The Potential Role of Insects as Feed: A Multi-Perspective Review
Department of Food and Drug, University of Parma, 43124 Parma, Italy
Charles H. Dyson School of Applied Economics and Management, Cornell University, Ithaca, NY 14850, USA
Department of Political Sciences, University of Naples Federico II, 80138 Naples, Italy
Department of Agricultural, Forest, and Food Sciences, University of Turin, Grugliasco, 10124 Torino, Italy
Author to whom correspondence should be addressed.
Animals 2019, 9(4), 119; https://doi.org/10.3390/ani9040119
Received: 7 March 2019 / Revised: 20 March 2019 / Accepted: 25 March 2019 / Published: 27 March 2019
(This article belongs to the Special Issue Insects: Alternative Protein Source for Animal Feed)
The consumption of meat and fish is growing, and it is becoming increasingly difficult to meet the growing demand for protein by farming on land and in water, causing serious repercussions for the planet’s resources, socio-economic development, and environmental sustainability. The search for new food solutions with good nutritional value for direct and indirect human consumption is of fundamental importance. The use of insects for feeding farmed animals represents a promising alternative because of the nutritional properties of insects and the possible environmental benefits, given the sustainability of this type of farming. Yet, there is a lack of consensus among western consumers. Therefore, the aim of this paper is to report and discuss previous consumer and stakeholder studies related to insects as feed, including the main market challenges for this novel source. The results show that, despite a sparse body of research, consumer acceptance will not be a barrier towards the development of the insect protein industry for feed. However, further research should shed light on consumer willingness to pay for animal products from animals fed with insects and whether the overall acceptability, in general and from a sensory point of view, will be perceived better than conventional products.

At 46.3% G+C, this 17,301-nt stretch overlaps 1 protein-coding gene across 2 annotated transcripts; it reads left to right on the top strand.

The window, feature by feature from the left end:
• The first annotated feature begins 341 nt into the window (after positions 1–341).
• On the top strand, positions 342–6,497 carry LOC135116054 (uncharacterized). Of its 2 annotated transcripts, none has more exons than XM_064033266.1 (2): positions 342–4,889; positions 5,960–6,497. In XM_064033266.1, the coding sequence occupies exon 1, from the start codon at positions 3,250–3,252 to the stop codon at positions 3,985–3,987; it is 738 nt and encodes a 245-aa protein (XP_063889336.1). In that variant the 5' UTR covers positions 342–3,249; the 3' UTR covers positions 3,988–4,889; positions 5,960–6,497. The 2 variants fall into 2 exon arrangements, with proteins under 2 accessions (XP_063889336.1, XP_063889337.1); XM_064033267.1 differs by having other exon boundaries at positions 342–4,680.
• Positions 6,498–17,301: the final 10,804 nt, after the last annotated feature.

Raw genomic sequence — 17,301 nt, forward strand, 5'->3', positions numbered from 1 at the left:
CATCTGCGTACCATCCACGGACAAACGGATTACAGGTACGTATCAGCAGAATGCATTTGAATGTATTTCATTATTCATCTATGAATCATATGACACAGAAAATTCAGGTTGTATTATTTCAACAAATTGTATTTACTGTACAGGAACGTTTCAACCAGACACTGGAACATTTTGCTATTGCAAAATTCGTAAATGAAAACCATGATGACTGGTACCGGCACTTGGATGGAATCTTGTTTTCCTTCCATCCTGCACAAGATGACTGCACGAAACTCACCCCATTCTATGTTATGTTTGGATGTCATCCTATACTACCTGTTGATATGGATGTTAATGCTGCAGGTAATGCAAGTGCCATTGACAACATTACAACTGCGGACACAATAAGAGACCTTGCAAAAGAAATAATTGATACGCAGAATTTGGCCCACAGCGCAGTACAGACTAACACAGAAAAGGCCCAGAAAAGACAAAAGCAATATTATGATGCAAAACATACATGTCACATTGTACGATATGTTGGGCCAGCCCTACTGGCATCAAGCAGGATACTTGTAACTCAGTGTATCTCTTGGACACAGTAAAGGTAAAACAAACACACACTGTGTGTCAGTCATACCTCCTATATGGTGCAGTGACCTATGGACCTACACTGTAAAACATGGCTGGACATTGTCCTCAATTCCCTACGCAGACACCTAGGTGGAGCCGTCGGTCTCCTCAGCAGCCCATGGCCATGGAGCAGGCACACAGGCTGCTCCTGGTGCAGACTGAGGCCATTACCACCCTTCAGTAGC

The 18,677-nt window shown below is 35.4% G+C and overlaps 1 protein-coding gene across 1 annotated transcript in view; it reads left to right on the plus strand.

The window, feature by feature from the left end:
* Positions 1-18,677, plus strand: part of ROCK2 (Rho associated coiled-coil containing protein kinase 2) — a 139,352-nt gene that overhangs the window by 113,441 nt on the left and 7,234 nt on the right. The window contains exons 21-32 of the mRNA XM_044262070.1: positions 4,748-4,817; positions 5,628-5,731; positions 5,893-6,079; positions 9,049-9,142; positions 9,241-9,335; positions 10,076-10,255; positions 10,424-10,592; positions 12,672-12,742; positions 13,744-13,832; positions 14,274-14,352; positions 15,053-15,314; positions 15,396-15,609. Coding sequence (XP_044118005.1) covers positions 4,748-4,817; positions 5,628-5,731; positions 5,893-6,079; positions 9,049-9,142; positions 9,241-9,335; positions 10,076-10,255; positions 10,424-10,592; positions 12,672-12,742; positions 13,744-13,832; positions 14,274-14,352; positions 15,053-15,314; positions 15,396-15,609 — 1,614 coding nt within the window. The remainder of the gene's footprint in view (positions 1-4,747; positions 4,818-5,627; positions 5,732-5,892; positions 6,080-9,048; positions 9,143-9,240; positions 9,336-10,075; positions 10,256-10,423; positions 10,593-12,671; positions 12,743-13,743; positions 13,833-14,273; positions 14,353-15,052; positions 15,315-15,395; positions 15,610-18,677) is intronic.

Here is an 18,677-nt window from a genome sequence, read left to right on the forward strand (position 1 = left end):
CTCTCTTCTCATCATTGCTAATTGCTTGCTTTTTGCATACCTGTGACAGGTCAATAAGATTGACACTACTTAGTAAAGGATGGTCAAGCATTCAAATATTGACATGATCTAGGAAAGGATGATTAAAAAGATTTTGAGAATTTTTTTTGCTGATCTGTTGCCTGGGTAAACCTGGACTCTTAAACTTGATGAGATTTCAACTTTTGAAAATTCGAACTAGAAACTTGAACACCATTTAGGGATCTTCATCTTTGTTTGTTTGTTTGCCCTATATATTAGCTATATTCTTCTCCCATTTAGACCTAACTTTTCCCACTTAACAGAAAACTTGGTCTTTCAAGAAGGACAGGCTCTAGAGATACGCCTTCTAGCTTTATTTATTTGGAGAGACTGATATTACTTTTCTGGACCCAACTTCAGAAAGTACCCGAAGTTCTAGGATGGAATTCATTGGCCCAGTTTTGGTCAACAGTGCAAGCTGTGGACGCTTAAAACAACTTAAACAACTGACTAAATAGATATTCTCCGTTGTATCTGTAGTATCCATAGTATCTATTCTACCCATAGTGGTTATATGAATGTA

Recently, insects have received increased attention as an important source of sustainable raw materials for animal feed, especially in fish, poultry, and swine. In particular, the most promising species are represented by the black soldier fly (Hermetia illucens, HI), the yellow mealworm (Tenebrio molitor, TM), and the common house fly (Musca domestica, MD). Although rapid development is expected, insects remain underutilized in the animal feed industry mainly due to technical, financial, and regulatory barriers. In addition, few works have analyzed consumer and stakeholder points of view towards the use of insects as animal feed. In this article, we summarize the main findings of this body of research and provide a discussion of consumer studies regarding the consumption of animals fed with insects. Our review suggests that consumer acceptance will not be a barrier towards the development of this novel protein industry. Furthermore, we conclude that it will be of interest to understand whether the use of this more sustainable feed source might increase consumer willingness to pay for animal products fed with insects and whether the overall acceptability, from a sensory point of view, will be perceived better than conventional products. Finally, the main challenges of the feed farming industry are addressed.